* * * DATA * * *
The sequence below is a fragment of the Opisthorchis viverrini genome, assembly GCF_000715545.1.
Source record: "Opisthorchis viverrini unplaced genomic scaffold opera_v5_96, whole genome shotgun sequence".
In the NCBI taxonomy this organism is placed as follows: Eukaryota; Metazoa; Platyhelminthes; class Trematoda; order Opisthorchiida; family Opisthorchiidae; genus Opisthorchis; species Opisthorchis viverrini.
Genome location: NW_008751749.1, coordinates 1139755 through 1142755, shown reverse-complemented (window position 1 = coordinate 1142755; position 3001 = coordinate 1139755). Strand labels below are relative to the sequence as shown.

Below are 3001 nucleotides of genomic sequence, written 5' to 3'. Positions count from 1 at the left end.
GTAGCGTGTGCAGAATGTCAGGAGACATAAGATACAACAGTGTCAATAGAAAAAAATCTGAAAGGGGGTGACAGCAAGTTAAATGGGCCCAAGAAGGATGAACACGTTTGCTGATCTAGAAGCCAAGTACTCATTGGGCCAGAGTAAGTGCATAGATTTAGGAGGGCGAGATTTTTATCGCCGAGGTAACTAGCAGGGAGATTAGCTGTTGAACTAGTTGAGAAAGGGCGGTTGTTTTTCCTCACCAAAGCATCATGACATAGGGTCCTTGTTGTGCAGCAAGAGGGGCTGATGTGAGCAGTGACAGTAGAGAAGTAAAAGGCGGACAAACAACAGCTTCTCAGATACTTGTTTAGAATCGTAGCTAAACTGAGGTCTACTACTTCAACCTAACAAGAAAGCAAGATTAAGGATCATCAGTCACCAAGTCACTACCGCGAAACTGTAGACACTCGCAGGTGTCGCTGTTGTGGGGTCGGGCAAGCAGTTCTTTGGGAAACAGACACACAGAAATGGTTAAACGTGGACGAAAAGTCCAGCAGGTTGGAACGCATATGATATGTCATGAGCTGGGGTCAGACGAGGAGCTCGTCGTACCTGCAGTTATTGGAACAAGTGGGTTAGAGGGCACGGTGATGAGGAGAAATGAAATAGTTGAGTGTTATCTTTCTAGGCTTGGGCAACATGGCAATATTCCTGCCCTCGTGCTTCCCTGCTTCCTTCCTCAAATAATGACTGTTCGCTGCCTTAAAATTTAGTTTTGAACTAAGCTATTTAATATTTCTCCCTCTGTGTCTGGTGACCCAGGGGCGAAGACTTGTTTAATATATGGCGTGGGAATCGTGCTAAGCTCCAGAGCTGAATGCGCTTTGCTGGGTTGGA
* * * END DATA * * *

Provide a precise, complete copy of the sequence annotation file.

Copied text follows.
The sequence below is a fragment of the Opisthorchis viverrini genome, assembly GCF_000715545.1.
Source record: "Opisthorchis viverrini unplaced genomic scaffold opera_v5_96, whole genome shotgun sequence".
In the NCBI taxonomy this organism is placed as follows: Eukaryota; Metazoa; Platyhelminthes; class Trematoda; order Opisthorchiida; family Opisthorchiidae; genus Opisthorchis; species Opisthorchis viverrini.
Genome location: NW_008751749.1, coordinates 1139755 through 1142755, shown reverse-complemented (window position 1 = coordinate 1142755; position 3001 = coordinate 1139755). Strand labels below are relative to the sequence as shown.

Below are 3001 nucleotides of genomic sequence, written 5' to 3'. Positions count from 1 at the left end.
GTAGCGTGTGCAGAATGTCAGGAGACATAAGATACAACAGTGTCAATAGAAAAAAATCTGAAAGGGGGTGACAGCAAGTTAAATGGGCCCAAGAAGGATGAACACGTTTGCTGATCTAGAAGCCAAGTACTCATTGGGCCAGAGTAAGTGCATAGATTTAGGAGGGCGAGATTTTTATCGCCGAGGTAACTAGCAGGGAGATTAGCTGTTGAACTAGTTGAGAAAGGGCGGTTGTTTTTCCTCACCAAAGCATCATGACATAGGGTCCTTGTTGTGCAGCAAGAGGGGCTGATGTGAGCAGTGACAGTAGAGAAGTAAAAGGCGGACAAACAACAGCTTCTCAGATACTTGTTTAGAATCGTAGCTAAACTGAGGTCTACTACTTCAACCTAACAAGAAAGCAAGATTAAGGATCATCAGTCACCAAGTCACTACCGCGAAACTGTAGACACTCGCAGGTGTCGCTGTTGTGGGGTCGGGCAAGCAGTTCTTTGGGAAACAGACACACAGAAATGGTTAAACGTGGACGAAAAGTCCAGCAGGTTGGAACGCATATGATATGTCATGAGCTGGGGTCAGACGAGGAGCTCGTCGTACCTGCAGTTATTGGAACAAGTGGGTTAGAGGGCACGGTGATGAGGAGAAATGAAATAGTTGAGTGTTATCTTTCTAGGCTTGGGCAACATGGCAATATTCCTGCCCTCGTGCTTCCCTGCTTCCTTCCTCAAATAATGACTGTTCGCTGCCTTAAAATTTAGTTTTGAACTAAGCTATTTAATATTTCTCCCTCTGTGTCTGGTGACCCAGGGGCGAAGACTTGTTTAATATATGGCGTGGGAATCGTGCTAAGCTCCAGAGCTGAATGCGCTTTGCTGGGTTGGA